Referring to FIG. 3, the starting aid of the third example includes a hollow, cylindrical, stainless steel body 51 which is closed at one end 52 thereof by a stainless steel end cap 53. Extending axially within the body 51, but spaced therefrom, is an electrode pin 54 which at its free end is bonded to one end of a cylindrical heating element 55, the other end of which is bonded to the cap 53. The starting aid would have a construction similar to FIG. 1, with electrode pin 54 corresponding to electrode rod 16 and body 51 corresponding to sleeve 21. The heating element 55 is therefore electrically connected to the electrode pin 54 and body 51 so that, when the starting aid is in use in a combustion engine, electric current can be passed between the pin 54 and body 51 to cause the element 55 to heat up and so initiate combustion of fuel supplied to the engine. A fused glass insulation 56 fills the annular space defined between the body 51 and the electrode pin 54, but terminates short of the element 53. The insulation 56 serves to retain the pin 54 in its required position in the body 51 and also to prevent escape, in use, of combustion gases through the bore in the body 51. In addition, it may in some cases by desirable to provide the body 51 adjacent at the end 52 thereof with one or more apertures 60 to improve the heating effect of the element 55.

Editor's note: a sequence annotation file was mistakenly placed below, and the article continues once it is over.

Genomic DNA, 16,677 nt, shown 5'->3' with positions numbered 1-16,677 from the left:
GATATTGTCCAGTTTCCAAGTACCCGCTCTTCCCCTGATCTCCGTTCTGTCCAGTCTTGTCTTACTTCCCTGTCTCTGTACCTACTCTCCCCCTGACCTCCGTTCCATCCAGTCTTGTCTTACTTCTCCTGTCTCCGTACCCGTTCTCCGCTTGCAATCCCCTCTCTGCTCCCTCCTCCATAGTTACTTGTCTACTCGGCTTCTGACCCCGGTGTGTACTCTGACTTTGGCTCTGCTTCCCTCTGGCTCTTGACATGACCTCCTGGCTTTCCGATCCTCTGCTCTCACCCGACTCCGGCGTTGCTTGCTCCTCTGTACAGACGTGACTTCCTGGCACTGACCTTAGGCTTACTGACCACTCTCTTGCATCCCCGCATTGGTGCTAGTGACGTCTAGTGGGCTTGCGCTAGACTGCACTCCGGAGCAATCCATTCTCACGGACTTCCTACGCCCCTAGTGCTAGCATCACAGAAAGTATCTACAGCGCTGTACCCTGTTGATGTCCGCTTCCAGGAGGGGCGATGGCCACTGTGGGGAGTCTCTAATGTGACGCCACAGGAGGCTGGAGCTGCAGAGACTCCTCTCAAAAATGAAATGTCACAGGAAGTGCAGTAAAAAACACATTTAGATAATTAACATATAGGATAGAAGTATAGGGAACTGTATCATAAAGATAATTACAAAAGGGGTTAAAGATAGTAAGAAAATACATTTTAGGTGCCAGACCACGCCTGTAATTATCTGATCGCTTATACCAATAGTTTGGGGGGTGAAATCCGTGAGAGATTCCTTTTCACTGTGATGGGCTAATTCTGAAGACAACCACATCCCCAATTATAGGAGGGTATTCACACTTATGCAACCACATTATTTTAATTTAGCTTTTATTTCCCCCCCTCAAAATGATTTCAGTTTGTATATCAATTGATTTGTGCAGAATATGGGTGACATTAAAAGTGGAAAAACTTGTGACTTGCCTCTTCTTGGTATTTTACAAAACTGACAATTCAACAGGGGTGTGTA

The element 55 has the same composition as the element 26 of the previous example and is connected to the pin 54 and cap 53, without being under compression, by diffusion bonding. Moreover, the cap 53 is secured to the body 51 by electron beam welding. As in the previous example, the heating element 55 is conveniently protected from over-heating, in use, by a resistance element (not shown) having a high positive temperature co-efficient of resistance compared with that of the heating element.